Unlike 1986, Puerto Rican newspapers gave ample coverage to Miss Puerto Rico’s participation in the 1987 pageant. Blonde Lauri Simpson was celebrated for having made 4th runner-up. However, veteran pageant expert and journalist, Angela Luisa Torregrosa, wrote in her column for El Nuevo Dia that Lauri’s smile was “too plastic” and that she lacked “salero” (roughly translated as “a sassy Latin warmth”). In contrast, Miss Chile had plenty of “salaro” to spare.

Sour Grapes of the Year Award: Miss Mexico, Cynthia Fallon, was noticeably ticked at not having made the semifinals. During the celebration lunch that immediately followed the pageant-which took place at 9 am in the morning, to accommodate prime-time TV viewing in the U.S.-she snapped “Later!” to all admirers who wanted her autograph or a photo-pose.

1988 - Taipei, Taiwan R.O.C.

Miss Universe 1988 Coverage of the pageant by the Taiwanese media was so-so…complete but less than enthusiastic. This was perhaps because there was no recent local tradition in pageantry, as pageants were banned in the country between 1964 and 1987. Also, all local media representatives were disillusioned with the high-handed manners of the Miss Universe, Inc. press representatives that year.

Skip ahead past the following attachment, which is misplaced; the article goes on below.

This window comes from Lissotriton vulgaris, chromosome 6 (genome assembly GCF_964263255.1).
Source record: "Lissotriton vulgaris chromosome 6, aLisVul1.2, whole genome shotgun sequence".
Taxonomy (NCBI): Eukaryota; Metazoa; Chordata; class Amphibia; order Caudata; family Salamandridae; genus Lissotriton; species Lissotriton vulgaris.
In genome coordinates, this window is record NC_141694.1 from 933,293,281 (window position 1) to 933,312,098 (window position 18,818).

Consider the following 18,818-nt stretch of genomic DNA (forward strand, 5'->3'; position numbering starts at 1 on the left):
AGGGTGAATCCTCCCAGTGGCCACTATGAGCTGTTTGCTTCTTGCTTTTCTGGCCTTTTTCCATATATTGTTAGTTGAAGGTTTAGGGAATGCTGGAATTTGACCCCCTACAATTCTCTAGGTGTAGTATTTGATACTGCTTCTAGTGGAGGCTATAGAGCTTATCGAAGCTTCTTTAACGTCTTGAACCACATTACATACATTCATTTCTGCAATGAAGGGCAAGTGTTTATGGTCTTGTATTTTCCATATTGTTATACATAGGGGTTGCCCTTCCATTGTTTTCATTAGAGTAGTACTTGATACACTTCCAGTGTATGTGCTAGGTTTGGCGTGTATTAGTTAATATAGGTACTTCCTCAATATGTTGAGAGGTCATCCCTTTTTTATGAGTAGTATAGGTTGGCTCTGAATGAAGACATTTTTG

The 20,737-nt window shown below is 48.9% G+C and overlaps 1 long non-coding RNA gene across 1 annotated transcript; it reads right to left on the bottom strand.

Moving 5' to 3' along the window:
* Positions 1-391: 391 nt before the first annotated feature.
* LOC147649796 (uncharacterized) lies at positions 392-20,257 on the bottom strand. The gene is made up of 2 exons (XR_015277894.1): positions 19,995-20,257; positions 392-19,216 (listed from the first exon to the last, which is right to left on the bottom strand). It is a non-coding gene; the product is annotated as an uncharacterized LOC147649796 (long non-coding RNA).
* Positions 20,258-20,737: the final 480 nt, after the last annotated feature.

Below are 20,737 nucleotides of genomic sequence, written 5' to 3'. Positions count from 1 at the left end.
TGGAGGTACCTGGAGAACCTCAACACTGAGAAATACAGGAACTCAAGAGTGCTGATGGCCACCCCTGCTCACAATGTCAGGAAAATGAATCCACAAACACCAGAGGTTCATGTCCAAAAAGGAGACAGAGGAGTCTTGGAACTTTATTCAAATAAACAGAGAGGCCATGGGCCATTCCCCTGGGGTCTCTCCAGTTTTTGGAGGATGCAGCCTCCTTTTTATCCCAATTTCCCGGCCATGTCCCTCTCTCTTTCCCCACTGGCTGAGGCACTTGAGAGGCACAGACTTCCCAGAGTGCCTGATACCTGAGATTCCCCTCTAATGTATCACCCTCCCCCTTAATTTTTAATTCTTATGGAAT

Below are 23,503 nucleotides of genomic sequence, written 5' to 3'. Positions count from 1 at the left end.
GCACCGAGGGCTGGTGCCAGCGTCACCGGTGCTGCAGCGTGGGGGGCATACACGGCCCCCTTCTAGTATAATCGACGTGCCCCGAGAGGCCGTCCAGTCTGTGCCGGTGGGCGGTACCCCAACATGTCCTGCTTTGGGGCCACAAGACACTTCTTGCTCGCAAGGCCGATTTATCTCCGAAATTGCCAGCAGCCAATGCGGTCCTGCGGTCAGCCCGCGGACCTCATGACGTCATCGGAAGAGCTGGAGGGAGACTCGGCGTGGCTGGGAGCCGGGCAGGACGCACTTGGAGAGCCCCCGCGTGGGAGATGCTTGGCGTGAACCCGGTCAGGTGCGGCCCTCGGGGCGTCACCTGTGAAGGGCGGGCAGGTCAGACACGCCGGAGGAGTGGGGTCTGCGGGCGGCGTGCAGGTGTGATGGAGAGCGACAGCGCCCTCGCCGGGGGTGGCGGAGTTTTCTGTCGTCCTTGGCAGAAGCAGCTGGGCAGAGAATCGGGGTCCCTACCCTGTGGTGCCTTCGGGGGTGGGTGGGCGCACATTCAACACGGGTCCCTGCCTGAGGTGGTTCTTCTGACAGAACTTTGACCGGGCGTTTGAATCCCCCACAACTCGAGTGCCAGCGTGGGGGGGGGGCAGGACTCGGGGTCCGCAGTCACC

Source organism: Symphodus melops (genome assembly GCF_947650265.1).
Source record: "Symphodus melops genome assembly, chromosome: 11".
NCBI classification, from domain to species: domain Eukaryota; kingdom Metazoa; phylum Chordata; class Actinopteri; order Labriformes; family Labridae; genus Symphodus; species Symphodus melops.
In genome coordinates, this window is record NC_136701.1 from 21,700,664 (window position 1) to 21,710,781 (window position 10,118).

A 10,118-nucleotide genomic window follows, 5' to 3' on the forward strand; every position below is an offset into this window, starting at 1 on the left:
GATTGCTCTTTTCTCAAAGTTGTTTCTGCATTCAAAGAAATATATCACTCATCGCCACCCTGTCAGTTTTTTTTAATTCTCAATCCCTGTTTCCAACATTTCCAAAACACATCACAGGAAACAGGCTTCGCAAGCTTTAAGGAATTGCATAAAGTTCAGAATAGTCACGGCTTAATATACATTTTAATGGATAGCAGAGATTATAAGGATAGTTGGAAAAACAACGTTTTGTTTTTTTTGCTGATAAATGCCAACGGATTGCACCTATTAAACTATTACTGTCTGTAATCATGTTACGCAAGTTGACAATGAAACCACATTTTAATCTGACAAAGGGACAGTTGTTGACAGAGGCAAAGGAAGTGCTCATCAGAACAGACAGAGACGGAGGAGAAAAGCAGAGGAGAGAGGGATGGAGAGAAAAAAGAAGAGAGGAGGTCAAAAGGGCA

During the initial two weeks of the month-long pageant, the print media devoted more space to coverage of a “local” international beauty pageant called “Miss Wonderland” than to Miss Universe. In fact the Universe contestant were housed during the initial two weeks in the CKS Airport Hotel, as the Wonderland girls were occupying all complimentary space at the downtown hotels!

Local television showed more interest in Miss Universe than did the print media. The state-run CTS network produced daily half-hour-long programs on the comings and goings of the contestants.

An unfortunate “fiasco” occurred early-on, when three mini-buses full of local and other Asian journalists arrived at the Airport Hotel for what the Taiwan Local Host Committee had scheduled to be an introductory press conference with the contestants. As soon as the press arrived, it became clear that the Miss Universe staff had no knowledge of the event, which the local committee had failed to put it on the American staff’s schedules! Miss Universe press liasons asked the reporters to obtain their credentials from the official press office at Linkou Stadium. “But there is no office there yet,” someone shouted. Miss Universe staff said, “Yes, we know. They open May 14th.” “That’s two weeks from now!” shouted back the reporter. No answer - that was that. Henceforth, journalists branded the “Inc.” in the Miss Universe, Inc. name as standing for “Incompetent.”